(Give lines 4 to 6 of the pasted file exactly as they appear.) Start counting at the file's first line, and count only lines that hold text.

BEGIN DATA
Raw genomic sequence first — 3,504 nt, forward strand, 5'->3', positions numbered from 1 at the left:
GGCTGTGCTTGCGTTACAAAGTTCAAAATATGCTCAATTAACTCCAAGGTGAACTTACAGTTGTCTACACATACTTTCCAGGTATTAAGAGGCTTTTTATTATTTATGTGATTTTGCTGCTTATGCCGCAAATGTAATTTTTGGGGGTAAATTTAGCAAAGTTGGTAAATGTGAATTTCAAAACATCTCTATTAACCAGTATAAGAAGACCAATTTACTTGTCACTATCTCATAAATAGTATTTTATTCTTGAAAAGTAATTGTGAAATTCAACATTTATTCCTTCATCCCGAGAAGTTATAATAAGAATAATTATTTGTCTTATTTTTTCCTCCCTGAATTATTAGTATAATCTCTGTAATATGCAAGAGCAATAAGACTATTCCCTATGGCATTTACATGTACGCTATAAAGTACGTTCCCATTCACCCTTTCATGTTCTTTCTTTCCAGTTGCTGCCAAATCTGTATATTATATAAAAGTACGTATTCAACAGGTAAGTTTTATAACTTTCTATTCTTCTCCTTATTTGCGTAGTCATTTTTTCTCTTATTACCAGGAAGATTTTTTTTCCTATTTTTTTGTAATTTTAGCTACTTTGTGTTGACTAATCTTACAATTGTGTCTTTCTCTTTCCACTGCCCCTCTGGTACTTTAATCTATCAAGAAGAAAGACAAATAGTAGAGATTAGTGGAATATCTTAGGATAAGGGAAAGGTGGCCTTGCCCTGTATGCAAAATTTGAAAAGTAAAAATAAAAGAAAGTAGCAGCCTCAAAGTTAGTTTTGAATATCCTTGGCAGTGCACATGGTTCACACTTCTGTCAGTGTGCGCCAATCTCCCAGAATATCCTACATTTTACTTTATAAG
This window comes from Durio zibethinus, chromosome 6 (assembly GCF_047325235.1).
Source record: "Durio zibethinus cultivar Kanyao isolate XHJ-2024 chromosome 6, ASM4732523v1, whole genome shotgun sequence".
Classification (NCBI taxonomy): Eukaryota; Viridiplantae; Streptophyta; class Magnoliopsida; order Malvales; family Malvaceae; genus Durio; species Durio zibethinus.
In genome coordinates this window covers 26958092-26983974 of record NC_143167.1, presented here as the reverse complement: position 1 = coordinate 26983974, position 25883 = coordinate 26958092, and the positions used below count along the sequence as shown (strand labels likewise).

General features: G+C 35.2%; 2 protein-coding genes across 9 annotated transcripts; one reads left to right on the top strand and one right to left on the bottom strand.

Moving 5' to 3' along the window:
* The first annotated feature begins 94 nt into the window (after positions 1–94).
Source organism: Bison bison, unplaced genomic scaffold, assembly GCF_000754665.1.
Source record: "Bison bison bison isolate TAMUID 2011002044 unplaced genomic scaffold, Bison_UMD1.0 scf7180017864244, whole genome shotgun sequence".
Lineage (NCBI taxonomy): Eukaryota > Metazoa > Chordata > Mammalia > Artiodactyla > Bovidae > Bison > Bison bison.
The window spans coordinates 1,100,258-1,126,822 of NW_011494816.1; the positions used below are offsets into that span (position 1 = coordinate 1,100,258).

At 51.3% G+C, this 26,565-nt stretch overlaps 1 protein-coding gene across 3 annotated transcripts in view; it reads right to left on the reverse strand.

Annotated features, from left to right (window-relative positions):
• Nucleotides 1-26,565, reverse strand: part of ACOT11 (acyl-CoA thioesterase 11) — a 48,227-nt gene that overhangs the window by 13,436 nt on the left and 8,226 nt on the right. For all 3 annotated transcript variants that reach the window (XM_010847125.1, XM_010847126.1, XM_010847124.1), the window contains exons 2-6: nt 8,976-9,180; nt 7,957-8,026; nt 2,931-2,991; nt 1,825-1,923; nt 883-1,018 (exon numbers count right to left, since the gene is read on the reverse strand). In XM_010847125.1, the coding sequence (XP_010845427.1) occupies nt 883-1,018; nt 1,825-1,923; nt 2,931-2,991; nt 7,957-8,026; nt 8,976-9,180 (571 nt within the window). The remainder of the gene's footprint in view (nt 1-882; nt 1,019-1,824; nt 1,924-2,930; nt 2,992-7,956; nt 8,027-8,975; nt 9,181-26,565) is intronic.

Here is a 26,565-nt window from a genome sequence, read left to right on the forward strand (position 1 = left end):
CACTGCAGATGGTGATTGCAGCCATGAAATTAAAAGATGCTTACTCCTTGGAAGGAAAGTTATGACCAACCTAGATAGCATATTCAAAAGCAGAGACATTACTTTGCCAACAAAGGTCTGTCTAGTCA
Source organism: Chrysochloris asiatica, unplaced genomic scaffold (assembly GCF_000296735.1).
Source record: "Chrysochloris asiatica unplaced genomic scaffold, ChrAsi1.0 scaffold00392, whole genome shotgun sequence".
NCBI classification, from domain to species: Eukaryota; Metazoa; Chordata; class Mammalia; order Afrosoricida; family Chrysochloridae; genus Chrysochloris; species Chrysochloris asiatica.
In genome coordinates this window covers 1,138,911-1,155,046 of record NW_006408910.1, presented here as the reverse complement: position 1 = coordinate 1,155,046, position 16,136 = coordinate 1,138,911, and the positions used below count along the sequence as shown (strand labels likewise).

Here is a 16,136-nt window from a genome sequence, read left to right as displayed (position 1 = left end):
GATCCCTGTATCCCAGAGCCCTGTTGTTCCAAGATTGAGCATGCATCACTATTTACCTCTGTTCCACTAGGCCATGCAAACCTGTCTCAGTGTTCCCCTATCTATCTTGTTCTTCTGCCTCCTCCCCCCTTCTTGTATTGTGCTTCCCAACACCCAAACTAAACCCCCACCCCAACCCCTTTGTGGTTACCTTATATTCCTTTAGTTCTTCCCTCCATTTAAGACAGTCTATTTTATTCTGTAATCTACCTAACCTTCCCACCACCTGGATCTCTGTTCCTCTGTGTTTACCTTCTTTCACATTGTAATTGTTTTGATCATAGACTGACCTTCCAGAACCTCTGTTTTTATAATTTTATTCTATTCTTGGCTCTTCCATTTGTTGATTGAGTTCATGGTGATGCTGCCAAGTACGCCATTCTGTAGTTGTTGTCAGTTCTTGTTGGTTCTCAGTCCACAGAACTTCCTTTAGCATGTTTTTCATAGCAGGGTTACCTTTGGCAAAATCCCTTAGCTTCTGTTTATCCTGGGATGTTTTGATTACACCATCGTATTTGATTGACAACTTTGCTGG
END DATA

Source record: "Durio zibethinus cultivar Kanyao isolate XHJ-2024 chromosome 6, ASM4732523v1, whole genome shotgun sequence".
Classification (NCBI taxonomy): Eukaryota; Viridiplantae; Streptophyta; class Magnoliopsida; order Malvales; family Malvaceae; genus Durio; species Durio zibethinus.
In genome coordinates this window covers 26958092-26983974 of record NC_143167.1, presented here as the reverse complement: position 1 = coordinate 26983974, position 25883 = coordinate 26958092, and the positions used below count along the sequence as shown (strand labels likewise).